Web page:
Small financial institutions are being hit especially hard by the rising cost of regulations, and the impact of more red tape is a threat to the existence of small town community banks and credit unions, witnesses told a House Financial Institutions and Consumer Credit Subcommittee on Wednesday.
“While any one single regulation may not be particularly burdensome, the layering of new regulation on top of old and outdated regulation can completely overwhelm small financial service providers like credit unions,” said Ed Templeton, president/CEO of the $630 million SRP Federal Credit Union of North Augusta, S.C.
Templeton pointed to results of a 2011 survey that showed almost two-thirds of credit unions said they have increased or were considering increasing fees on products or services due to recent regulatory changes.
William Grant, president/CEO of First United Bank and Trust in Oakland, Md., told the committee he estimates it costs his bank almost $3 million a year to comply with all the regulations.
“Instead of money being used to make loans to hardworking people and businesses in our communities, it is being spent on consultants, lawyers and auditors,” he said.
Templeton said compliance challenges not only come from the Dodd-Frank Act and the Consumer Financial Protection Bureau, but also the NCUA.
Templeton also testified that his credit union has seen its debit card interchange rate drop by almost two cents per transaction since its enactment. And, to comply with the new routing requirements, SRP had to re-issue hundreds of plastic cards at a cost of more than $2 per card.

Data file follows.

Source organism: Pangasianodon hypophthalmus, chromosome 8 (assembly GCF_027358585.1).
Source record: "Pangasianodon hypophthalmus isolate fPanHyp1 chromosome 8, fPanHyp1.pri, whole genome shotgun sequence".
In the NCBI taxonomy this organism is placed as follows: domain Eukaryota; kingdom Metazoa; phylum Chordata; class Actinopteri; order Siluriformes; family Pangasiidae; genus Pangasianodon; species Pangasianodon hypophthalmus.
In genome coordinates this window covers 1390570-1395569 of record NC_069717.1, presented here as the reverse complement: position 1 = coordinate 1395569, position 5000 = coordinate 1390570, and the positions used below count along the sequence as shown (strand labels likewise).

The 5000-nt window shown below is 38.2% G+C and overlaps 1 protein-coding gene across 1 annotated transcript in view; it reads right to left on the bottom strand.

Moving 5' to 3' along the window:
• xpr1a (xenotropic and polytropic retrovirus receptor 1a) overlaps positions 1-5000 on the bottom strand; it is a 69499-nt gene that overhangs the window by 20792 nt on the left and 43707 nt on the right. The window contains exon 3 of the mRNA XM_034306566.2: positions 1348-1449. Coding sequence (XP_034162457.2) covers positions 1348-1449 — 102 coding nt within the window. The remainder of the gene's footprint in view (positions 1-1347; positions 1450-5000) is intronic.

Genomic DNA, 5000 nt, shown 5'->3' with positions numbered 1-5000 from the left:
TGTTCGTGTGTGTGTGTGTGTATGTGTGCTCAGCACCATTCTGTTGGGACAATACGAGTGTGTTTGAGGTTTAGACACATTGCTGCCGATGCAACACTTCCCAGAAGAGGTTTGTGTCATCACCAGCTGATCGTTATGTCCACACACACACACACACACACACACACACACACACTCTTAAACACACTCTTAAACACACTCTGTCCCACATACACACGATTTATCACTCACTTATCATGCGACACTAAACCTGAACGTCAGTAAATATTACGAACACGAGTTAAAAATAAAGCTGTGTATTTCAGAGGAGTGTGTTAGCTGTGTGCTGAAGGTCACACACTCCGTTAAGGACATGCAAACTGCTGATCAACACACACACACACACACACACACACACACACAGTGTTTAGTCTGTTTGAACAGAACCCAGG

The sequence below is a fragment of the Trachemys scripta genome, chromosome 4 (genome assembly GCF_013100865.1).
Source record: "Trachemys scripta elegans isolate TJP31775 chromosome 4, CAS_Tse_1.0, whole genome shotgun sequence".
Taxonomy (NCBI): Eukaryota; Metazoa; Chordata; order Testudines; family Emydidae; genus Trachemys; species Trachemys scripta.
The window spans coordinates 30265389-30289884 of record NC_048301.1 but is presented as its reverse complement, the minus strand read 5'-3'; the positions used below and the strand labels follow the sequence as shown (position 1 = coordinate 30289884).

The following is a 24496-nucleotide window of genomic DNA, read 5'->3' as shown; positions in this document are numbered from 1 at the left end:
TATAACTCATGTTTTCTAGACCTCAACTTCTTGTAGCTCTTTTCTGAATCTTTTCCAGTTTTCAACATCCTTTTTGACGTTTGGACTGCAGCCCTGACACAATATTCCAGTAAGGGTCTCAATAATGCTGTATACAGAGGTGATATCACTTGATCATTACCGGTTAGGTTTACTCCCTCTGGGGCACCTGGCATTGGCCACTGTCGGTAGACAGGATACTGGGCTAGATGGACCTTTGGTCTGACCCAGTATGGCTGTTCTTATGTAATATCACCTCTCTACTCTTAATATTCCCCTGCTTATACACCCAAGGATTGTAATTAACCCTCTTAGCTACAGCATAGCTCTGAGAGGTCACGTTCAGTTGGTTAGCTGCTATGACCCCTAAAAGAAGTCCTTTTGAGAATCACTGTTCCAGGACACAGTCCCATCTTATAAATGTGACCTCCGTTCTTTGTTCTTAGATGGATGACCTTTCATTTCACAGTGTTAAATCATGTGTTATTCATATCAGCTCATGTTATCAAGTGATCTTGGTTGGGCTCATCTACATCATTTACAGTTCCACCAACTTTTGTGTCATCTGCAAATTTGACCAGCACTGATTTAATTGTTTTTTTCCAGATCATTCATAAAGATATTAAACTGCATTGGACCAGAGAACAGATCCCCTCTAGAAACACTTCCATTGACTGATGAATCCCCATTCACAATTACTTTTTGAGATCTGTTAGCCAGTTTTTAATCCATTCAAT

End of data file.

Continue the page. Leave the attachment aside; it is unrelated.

Terry West, president/CEO of the $4.7 billion VyStar Credit Union, also shared how his Jacksonville, Fla.-based credit union is adjusting to new regulations on remittances.
“We currently originate about 140-160 international wire transfers a month,” he said. “We will need to revise forms to incorporate the receipt requirements. We will need to put into place the specific error resolution process required by the regulation, and conduct staff training. Obviously, staff in several departments is thoroughly analyzing what needs to be changed.”
The CFPB proposed a definition that would say any credit union that makes 25 or fewer international remittances a year would not be considered a “remittance transfer provider.” Credit unions were surprised at the very low number proposed, West said, which would only help a very, very small number of institutions.
“A major part of VyStar’s membership is military personnel, civil service personnel and their family members who will want to initiate international wire transfers from their accounts. A credit union can be very small and serve, for instance, an immigrant population who will also want such a service,” he said.
Banking and credit union witnesses both expressed their support for H.R. 3461, the Financial Institutions Examination Fairness and Reform Act, sponsored by subcommittee Chairman Shelley Moore Capito (R-W.Va.) and Ranking Member Carolyn Maloney (D-N.Y.).